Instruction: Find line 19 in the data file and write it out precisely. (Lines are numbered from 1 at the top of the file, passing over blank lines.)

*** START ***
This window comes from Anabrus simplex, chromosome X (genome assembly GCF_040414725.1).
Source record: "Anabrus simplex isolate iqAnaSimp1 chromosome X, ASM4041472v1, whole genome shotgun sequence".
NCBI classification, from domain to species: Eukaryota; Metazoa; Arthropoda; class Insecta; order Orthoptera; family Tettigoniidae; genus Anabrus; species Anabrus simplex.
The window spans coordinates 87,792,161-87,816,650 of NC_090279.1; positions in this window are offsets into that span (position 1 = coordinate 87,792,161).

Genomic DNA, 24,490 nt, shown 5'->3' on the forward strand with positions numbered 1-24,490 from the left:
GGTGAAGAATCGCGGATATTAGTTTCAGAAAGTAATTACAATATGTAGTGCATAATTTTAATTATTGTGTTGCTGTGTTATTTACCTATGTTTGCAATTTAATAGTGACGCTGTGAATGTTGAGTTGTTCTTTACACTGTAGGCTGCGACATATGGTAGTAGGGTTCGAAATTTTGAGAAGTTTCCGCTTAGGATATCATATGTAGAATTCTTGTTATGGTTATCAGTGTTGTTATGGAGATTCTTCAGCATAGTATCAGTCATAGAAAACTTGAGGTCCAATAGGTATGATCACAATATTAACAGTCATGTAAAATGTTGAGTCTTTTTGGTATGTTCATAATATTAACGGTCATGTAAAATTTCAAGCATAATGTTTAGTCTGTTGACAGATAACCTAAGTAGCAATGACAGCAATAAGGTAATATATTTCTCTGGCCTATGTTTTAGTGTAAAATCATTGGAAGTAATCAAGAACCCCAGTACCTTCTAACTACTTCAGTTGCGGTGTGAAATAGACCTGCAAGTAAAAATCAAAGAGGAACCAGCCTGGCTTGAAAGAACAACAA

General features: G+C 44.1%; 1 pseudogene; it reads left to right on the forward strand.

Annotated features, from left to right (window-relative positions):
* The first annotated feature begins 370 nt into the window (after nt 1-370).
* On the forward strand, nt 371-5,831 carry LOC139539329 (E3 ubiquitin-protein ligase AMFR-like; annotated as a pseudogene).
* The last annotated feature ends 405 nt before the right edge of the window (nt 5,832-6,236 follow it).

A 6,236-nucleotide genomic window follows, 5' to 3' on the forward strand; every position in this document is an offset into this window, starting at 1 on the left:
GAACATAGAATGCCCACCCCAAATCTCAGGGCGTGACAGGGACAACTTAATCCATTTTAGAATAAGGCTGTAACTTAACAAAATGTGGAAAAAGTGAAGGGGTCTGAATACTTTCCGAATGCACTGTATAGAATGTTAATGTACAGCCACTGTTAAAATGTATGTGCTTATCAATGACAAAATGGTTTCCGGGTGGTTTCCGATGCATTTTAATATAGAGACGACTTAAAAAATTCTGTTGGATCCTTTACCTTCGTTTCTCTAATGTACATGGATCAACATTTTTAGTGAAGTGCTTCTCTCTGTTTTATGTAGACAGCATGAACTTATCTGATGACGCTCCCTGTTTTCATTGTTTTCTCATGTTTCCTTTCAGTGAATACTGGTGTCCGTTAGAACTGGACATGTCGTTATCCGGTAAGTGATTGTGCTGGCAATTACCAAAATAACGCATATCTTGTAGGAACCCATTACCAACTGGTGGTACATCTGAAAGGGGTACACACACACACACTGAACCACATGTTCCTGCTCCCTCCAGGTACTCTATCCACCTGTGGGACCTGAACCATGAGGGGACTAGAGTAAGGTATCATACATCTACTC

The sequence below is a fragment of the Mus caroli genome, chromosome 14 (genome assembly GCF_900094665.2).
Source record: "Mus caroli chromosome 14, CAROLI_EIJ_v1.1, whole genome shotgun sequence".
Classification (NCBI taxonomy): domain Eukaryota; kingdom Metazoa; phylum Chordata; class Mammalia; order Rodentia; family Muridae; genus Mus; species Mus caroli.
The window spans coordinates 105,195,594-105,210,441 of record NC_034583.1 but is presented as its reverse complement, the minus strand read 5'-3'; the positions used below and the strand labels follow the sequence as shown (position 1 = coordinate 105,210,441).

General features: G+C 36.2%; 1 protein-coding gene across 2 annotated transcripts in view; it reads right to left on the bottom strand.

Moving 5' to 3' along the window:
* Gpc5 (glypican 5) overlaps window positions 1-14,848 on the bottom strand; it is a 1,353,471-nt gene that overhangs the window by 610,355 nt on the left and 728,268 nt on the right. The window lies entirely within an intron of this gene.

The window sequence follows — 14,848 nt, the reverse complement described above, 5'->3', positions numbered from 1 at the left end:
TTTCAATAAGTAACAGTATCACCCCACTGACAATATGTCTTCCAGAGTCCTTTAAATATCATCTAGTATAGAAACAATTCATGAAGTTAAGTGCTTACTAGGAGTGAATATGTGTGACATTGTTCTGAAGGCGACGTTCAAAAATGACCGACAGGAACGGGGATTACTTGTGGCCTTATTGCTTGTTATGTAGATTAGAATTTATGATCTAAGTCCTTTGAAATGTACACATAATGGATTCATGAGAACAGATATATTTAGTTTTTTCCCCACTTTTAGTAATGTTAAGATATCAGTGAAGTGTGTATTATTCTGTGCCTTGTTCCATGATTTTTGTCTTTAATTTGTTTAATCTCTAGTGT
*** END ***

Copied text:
Moving 5' to 3' along the window: